Because of the horseshoe-shaped mountain range of the Kaiserstuhl, which opens only to the west, Vogtsburg was not easily accessible before the introduction of modern roads. This led to a stagnation of development and of the population due to significant emigration until 1870. For about 100 years between 1880 and 1980 the population had been about constant at 5000 inhabitants. From 1980 on the population has increased due to development.
Vogtsburg is composed of nine individual villages. Prior to unification in 1975 the villages of Oberrotweil and Niederrotweil were one political entity. The small hamlet with the original name Vogtsburg belonged to Oberbergen. For this reason the city of Vogtburg has nine different villages but only seven political districts. Town privileges for the city of Vogtsburg came from Burkheim, which since the Middle Ages was a town despite its small size. The individual villages:
Burkheim, with the ruins of a castle and a quarry pond
Oberrotweil, the central village where the city council is located
Niederrotweil, politically part of Oberrottweil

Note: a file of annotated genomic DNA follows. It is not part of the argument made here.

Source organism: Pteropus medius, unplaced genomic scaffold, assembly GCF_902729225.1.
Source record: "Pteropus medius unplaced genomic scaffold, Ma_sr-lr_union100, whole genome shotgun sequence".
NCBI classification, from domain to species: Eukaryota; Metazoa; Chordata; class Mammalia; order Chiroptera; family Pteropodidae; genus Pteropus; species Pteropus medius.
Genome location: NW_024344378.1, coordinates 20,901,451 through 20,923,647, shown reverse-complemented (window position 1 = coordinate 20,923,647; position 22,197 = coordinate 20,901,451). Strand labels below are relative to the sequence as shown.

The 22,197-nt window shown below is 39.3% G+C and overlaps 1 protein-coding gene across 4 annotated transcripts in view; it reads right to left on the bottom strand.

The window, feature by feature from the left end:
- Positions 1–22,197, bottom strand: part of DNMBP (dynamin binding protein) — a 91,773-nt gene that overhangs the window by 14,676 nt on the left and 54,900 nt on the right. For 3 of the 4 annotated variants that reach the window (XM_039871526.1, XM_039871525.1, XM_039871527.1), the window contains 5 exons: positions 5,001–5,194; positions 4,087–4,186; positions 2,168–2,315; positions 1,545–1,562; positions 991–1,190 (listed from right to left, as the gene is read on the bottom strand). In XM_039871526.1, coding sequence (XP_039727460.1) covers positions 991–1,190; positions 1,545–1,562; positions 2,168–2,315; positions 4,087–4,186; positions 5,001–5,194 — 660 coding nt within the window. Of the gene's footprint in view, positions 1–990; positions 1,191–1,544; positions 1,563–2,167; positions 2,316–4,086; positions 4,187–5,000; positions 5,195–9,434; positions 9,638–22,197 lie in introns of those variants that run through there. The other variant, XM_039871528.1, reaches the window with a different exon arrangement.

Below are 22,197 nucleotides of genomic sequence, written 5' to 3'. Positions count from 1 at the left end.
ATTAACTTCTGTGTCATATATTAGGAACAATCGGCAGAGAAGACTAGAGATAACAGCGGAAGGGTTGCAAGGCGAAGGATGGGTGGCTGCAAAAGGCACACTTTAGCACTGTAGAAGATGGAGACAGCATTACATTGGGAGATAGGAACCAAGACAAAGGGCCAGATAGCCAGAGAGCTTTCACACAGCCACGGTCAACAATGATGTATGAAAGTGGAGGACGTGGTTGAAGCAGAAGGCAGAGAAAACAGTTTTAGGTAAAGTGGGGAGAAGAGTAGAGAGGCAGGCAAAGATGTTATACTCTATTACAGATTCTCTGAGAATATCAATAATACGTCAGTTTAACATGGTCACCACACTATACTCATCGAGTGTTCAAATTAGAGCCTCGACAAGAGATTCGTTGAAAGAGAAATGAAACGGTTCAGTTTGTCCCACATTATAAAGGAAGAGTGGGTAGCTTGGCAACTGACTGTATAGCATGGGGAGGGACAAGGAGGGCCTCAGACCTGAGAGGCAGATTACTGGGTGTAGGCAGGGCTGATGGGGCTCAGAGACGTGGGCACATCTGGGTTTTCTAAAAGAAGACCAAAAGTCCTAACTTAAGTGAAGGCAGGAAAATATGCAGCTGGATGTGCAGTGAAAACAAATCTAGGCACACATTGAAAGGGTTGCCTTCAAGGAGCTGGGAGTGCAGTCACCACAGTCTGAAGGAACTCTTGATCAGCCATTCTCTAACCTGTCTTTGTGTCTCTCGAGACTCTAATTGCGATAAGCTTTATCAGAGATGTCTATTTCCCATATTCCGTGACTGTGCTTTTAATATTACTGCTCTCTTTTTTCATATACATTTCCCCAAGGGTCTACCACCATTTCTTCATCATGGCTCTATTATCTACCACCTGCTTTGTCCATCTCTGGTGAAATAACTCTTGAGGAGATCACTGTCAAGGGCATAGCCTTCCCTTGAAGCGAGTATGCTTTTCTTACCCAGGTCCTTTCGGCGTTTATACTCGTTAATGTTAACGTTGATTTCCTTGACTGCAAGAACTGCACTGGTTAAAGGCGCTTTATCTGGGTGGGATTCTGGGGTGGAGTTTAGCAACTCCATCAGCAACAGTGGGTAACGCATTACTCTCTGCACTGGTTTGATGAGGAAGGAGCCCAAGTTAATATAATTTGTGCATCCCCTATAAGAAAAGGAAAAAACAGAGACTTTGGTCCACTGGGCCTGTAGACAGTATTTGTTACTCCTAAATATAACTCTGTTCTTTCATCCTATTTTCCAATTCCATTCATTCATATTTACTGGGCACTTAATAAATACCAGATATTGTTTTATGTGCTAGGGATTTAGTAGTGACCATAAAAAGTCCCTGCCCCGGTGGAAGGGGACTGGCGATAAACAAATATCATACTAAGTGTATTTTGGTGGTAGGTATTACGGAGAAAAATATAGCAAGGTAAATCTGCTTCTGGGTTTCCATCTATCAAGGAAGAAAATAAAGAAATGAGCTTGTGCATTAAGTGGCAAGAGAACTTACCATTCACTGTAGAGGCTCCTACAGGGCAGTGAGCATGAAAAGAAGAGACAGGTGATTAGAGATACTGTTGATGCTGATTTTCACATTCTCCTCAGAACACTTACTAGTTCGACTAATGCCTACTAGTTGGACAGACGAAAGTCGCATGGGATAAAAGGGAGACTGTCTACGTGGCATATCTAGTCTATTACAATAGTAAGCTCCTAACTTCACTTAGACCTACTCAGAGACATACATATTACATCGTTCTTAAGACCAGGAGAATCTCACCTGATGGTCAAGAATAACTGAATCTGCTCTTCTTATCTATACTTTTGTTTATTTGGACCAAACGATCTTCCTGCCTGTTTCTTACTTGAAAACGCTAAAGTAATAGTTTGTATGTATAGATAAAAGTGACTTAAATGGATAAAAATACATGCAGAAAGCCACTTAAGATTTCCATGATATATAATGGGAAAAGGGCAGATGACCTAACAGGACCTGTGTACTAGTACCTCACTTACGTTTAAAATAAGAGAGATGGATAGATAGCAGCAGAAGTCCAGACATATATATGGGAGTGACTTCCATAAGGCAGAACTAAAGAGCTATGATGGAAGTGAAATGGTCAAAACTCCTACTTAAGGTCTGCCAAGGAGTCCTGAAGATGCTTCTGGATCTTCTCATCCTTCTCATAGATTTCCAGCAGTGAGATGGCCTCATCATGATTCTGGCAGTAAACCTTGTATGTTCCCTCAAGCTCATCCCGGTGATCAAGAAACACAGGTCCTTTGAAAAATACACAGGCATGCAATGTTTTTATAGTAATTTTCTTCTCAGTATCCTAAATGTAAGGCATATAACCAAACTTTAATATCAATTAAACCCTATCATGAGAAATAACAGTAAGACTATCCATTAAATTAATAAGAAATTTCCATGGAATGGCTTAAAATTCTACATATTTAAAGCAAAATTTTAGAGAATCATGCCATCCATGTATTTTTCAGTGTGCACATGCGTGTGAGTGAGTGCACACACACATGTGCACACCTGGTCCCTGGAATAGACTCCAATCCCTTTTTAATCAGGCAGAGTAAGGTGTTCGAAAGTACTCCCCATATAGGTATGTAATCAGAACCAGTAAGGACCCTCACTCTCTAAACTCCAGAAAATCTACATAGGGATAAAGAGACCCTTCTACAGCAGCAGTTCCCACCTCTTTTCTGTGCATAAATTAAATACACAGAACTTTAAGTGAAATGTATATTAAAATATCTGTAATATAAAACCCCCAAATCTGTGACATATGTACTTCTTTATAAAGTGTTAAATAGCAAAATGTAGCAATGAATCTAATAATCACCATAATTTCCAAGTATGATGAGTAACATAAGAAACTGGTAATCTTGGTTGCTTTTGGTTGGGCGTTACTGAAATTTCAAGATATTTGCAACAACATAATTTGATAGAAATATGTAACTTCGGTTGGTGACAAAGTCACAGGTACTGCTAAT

Schelingen, the highest village in Vogtsburg
Alt-Vogtsburg (Old-Vogtsburg), politically part of Oberbergen
The results of the local elections from June 13 of 2004:
|FWG (Free Electors Association)||49,8%||+0,2||13 seats||±0|
|CDU (Christian Democratic Union)||38,0%||-2,9||9 seats||-1|
|SPD (Social Democratic Party of Germany)||12,3%||+2,9||3 seats||+1|
Economy and infrastructure
The city economy is based primarily on the production of wine grapes. In addition the production of cherries, zwetschgen, and apples contribute significantly to the economy. In recent years tourism has grown to be an important economic contributor.
There is one general-education secondary school, two primary schools, and six kindergartens plus one nursery school. Nearby in Breisach there is a secondary school and a 'Gymnasium' (high school, grammar school).